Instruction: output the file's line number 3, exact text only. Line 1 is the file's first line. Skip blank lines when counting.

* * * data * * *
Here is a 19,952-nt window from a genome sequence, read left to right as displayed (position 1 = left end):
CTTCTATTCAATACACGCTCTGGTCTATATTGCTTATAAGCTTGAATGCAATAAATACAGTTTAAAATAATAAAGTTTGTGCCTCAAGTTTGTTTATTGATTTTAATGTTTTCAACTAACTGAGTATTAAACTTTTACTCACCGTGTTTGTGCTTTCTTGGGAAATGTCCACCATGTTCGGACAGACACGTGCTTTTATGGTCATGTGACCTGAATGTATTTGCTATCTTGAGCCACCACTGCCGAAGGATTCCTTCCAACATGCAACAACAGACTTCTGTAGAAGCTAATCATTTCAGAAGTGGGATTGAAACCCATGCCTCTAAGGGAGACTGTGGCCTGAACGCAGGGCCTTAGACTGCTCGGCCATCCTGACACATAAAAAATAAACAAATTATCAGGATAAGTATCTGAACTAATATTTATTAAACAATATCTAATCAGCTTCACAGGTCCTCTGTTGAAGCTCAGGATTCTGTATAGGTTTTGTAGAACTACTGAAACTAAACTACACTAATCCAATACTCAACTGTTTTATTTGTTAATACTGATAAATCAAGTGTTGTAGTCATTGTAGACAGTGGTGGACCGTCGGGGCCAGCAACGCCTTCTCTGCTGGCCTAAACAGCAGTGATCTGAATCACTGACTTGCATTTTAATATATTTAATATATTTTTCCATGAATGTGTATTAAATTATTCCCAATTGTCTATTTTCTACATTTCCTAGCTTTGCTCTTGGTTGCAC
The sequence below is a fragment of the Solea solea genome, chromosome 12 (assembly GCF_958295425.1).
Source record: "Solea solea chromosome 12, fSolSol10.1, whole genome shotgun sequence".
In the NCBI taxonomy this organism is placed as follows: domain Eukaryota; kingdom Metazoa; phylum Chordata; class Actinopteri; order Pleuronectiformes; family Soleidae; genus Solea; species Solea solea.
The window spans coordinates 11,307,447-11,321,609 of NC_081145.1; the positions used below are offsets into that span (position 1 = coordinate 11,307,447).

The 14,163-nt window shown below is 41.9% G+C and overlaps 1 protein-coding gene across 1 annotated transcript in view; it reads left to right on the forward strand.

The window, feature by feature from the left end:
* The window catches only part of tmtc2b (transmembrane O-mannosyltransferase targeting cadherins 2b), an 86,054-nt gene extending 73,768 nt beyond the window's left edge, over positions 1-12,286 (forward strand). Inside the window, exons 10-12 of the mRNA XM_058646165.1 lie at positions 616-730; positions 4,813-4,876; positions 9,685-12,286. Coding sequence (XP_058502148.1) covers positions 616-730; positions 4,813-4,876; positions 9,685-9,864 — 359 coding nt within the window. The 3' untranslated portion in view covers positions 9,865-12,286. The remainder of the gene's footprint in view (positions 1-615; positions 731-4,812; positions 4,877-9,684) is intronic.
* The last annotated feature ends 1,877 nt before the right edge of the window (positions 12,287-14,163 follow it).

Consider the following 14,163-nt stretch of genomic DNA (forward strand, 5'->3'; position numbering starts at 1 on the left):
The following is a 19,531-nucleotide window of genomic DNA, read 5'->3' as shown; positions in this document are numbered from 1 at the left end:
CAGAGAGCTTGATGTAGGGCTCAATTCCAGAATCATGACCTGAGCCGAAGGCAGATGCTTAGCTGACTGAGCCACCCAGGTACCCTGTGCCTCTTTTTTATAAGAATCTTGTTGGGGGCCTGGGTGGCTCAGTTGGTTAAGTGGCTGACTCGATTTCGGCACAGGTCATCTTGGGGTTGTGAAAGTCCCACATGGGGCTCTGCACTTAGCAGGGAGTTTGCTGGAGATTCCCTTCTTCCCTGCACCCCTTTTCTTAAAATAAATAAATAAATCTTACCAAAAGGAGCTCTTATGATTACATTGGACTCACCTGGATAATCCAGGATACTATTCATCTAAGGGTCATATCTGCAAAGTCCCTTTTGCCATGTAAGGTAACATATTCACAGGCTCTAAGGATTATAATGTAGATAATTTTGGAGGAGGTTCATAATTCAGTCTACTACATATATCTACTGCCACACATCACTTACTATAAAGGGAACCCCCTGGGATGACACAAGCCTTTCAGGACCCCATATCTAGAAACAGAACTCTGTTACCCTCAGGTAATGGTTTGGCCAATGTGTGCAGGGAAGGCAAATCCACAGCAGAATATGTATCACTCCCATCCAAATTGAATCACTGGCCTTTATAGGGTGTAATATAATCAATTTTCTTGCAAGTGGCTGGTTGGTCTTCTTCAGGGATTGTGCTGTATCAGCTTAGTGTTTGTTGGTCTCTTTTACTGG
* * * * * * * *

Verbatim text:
The sequence below is a fragment of the Solea solea genome, chromosome 12 (assembly GCF_958295425.1).